I don’t see R. Avraham as disagreeing with his father’s view but only of his interpretation of this Gemara. The disagreement is interesting but nothing particularly out of the ordinary. He has disagreed with his father on bigger things. There is no indication that R. Avraham disagrees with his father’s principle, just the interpretation of a single talmudic passage.

2) The Rambam writes that one may use an even tekumah to prevent miscarriage and go out with it on Shabbos. The Rambam also says this in Moreh Nevuchim. The Rashba says that the Rambam was of the opinion that this was a result of Chazal’s experimentation, not that of the general culture.

According to this author, this is not so and one may not wear it because of darchay ho’emori and certainly not on Shabbos. Where do we find that the son ever disagreed with the father on an explicit halochoh in Mishneh Torah?

I disagree with the implied reading of R. Avraham. All he says is that an even tekumah (an amulet worn by pregnant women) does not work; he does not say that one may not wear it. This is entirely consistent with the Meiri’s approach (Commentary to Shabbos 53a, 60a, 67a; Pesachim 109b and elsewhere) that many of these types of “segulah” remedies serve as placebos. The question is whether the Rambam followed this same approach.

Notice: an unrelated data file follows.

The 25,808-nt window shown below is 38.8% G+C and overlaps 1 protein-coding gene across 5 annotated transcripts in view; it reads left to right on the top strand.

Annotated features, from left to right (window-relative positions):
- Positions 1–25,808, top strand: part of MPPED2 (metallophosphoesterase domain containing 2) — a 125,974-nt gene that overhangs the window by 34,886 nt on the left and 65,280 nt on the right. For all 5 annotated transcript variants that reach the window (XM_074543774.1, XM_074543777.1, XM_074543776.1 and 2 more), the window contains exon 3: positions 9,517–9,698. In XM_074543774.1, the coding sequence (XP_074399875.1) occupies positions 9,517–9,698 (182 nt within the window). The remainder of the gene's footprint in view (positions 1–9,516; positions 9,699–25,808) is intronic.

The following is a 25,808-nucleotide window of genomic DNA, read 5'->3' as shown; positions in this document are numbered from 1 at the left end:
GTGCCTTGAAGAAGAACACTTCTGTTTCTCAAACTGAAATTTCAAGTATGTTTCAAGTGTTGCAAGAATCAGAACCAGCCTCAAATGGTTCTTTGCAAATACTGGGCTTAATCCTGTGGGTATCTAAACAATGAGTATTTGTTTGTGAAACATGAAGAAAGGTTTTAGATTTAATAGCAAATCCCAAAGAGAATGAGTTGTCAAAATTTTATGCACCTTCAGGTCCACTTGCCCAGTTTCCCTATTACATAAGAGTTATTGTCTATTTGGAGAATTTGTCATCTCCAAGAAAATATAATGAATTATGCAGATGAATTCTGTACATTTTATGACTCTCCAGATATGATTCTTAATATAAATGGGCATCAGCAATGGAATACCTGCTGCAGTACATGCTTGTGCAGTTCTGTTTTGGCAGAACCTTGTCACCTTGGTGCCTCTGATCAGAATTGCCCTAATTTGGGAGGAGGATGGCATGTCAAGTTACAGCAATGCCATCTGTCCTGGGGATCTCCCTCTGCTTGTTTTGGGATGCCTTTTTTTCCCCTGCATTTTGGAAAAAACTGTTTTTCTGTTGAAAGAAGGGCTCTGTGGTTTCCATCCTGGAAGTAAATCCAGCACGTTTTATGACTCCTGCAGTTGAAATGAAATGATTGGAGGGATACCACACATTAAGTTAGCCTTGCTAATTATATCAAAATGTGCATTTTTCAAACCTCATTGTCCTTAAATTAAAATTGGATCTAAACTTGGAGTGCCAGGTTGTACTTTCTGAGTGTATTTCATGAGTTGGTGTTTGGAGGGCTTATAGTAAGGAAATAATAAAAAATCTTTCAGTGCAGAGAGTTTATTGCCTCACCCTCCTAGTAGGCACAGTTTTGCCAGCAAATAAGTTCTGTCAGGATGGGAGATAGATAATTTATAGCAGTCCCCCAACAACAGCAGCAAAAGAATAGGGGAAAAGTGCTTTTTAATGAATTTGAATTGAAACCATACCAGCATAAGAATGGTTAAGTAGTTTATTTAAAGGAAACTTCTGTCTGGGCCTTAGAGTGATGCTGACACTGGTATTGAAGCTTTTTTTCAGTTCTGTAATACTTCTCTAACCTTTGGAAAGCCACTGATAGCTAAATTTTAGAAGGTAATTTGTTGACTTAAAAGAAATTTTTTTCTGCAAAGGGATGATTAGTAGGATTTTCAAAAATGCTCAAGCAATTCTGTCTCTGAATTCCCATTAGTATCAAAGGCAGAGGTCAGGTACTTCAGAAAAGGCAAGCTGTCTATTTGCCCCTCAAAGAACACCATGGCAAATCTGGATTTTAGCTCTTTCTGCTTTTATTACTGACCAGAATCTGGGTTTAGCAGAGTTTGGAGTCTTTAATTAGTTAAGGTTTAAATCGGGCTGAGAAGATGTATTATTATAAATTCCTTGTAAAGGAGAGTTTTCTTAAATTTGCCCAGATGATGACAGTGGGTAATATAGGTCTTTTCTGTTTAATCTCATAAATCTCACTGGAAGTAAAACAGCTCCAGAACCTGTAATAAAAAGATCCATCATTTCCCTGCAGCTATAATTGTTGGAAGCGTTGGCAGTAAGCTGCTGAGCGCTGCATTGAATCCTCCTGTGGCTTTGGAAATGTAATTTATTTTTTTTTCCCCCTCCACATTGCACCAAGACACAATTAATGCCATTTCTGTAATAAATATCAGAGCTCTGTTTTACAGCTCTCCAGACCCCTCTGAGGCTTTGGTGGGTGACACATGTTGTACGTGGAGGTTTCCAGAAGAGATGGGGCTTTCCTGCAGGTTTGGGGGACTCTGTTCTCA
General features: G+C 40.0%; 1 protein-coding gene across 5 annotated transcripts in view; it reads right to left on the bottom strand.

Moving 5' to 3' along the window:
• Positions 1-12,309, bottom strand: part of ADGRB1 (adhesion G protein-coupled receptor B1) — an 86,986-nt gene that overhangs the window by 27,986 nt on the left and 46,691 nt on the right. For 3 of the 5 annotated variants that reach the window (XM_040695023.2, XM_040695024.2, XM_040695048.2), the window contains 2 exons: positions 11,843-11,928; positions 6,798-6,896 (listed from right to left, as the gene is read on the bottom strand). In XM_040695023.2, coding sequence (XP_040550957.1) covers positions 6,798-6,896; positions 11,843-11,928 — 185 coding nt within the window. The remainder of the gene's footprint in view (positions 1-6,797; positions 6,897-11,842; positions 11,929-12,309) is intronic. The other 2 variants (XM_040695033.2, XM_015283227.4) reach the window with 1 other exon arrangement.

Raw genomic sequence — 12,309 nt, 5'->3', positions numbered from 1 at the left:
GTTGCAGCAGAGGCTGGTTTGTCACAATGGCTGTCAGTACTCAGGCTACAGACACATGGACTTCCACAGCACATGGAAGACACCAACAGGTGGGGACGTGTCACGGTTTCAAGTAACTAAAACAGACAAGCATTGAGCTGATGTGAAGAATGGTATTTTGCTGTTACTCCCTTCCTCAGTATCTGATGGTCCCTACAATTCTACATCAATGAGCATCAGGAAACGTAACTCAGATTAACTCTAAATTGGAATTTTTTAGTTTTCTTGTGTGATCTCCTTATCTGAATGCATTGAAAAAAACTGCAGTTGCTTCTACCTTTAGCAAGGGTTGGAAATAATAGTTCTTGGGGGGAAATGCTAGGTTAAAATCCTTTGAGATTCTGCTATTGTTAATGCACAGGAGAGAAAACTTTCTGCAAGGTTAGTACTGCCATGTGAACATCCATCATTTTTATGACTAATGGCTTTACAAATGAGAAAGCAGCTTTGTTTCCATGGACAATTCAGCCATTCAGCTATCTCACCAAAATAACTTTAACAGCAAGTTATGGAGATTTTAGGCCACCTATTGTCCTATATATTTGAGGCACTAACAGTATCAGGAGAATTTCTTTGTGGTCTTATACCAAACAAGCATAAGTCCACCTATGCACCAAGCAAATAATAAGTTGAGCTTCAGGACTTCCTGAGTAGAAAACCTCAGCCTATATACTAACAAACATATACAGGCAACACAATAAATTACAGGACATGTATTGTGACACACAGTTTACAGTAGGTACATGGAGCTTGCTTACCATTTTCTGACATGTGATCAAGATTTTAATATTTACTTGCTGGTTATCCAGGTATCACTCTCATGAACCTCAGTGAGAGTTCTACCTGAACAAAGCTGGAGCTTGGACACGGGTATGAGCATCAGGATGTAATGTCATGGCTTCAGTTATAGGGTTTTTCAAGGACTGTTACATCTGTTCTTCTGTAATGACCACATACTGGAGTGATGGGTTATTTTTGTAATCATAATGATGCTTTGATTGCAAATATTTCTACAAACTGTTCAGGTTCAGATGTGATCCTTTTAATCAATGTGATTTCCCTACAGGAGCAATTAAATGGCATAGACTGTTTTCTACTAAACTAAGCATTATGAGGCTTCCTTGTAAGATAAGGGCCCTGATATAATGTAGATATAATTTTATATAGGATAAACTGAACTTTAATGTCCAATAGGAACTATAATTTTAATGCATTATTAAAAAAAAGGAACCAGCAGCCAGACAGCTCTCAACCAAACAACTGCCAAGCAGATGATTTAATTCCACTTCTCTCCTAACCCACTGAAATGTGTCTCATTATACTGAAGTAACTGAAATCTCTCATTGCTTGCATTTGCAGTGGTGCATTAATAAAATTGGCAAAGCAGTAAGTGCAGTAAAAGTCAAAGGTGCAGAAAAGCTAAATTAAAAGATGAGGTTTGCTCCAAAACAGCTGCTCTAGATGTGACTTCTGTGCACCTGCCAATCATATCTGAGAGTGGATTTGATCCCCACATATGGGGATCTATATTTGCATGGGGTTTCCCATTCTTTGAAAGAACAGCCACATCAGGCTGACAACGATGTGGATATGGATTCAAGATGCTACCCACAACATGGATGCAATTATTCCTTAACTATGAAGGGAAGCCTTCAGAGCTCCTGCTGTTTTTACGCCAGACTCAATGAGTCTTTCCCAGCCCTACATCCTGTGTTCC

The Rashba (Responsa 1:413) that R. Meiselman quoted notes apparent contradictions among the Rambam’s various writings on this subject. For example, the Rambam writes that amulets do not work (Moreh Nevukhim 1:61) but allows someone to wear a proven amulet on Shabbos (Mishneh Torah, Hilkhos Shabbos 19:14). However, the Rashba offers no resolution of these contradictions and, as the Arukh Ha-Shulchan (Orach Chaim 301:80) notes, gives no clear conclusion on the subject. In general, I’ve found two approaches to understanding the Rambam’s position on the issue of “segulah” remedies.

1. The Radbaz (Responsa 5:63,153) writes that the Rambam believes that there is no medical benefit from “segulah” remedies. However, since people think that there is medical benefit one is allowed to wear “segulah” remedies on Shabbos and there is no issue of carrying on Shabbos or “darkei ha-Emori” (forbidden heathen practices). This position of the Radbaz has the Rambam and R. Avraham agreeing entirely on this subject. I believe that this can be inferred from Moreh Nevukhim 3:37 (see R. Yosef Kaffach’s translation p. 359, the text near n. 40).